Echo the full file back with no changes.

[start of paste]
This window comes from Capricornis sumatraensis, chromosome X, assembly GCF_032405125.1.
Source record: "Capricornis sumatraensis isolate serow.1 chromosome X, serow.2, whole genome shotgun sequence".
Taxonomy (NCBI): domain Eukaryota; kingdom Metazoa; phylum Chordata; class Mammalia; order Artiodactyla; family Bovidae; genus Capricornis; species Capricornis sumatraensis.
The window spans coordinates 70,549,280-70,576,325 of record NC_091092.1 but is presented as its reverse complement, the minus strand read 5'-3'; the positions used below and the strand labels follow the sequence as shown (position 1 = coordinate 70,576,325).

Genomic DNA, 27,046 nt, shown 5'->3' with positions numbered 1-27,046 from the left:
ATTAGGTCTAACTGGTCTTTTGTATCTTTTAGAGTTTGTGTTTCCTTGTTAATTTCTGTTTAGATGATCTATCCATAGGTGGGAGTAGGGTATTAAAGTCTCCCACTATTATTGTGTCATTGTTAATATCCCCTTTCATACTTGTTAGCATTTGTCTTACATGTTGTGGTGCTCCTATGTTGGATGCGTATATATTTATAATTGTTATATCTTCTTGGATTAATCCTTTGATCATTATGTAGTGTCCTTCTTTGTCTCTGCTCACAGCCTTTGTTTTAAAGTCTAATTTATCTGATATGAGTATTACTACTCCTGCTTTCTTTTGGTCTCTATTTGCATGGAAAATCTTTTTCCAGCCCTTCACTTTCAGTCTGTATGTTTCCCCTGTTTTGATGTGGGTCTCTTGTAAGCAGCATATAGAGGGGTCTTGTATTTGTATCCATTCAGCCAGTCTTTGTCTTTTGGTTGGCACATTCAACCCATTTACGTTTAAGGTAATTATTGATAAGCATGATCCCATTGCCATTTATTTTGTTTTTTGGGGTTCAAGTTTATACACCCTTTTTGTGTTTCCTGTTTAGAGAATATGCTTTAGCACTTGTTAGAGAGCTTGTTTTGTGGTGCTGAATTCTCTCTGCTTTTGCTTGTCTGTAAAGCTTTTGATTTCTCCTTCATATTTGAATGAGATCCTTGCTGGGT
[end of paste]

This window comes from Capricornis sumatraensis, chromosome X, assembly GCF_032405125.1.
Source record: "Capricornis sumatraensis isolate serow.1 chromosome X, serow.2, whole genome shotgun sequence".
Taxonomy (NCBI): domain Eukaryota; kingdom Metazoa; phylum Chordata; class Mammalia; order Artiodactyla; family Bovidae; genus Capricornis; species Capricornis sumatraensis.
The window spans coordinates 70,549,280-70,576,325 of record NC_091092.1 but is presented as its reverse complement, the minus strand read 5'-3'; the positions used below and the strand labels follow the sequence as shown (position 1 = coordinate 70,576,325).

Genomic DNA, 27,046 nt, shown 5'->3' with positions numbered 1-27,046 from the left:
ATTAGGTCTAACTGGTCTTTTGTATCTTTTAGAGTTTGTGTTTCCTTGTTAATTTCTGTTTAGATGATCTATCCATAGGTGGGAGTAGGGTATTAAAGTCTCCCACTATTATTGTGTCATTGTTAATATCCCCTTTCATACTTGTTAGCATTTGTCTTACATGTTGTGGTGCTCCTATGTTGGATGCGTATATATTTATAATTGTTATATCTTCTTGGATTAATCCTTTGATCATTATGTAGTGTCCTTCTTTGTCTCTGCTCACAGCCTTTGTTTTAAAGTCTAATTTATCTGATATGAGTATTACTACTCCTGCTTTCTTTTGGTCTCTATTTGCATGGAAAATCTTTTTCCAGCCCTTCACTTTCAGTCTGTATGTTTCCCCTGTTTTGATGTGGGTCTCTTGTAAGCAGCATATAGAGGGGTCTTGTATTTGTATCCATTCAGCCAGTCTTTGTCTTTTGGTTGGCACATTCAACCCATTTACGTTTAAGGTAATTATTGATAAGCATGATCCCATTGCCATTTATTTTGTTTTTTGGGGTTCAAGTTTATACACCCTTTTTGTGTTTCCTGTTTAGAGAATATGCTTTAGCACTTGTTAGAGAGCTTGTTTTGTGGTGCTGAATTCTCTCTGCTTTTGCTTGTCTGTAAAGCTTTTGATTTCTCCTTCATATTTGAATGAGATCCTTGCTGGGT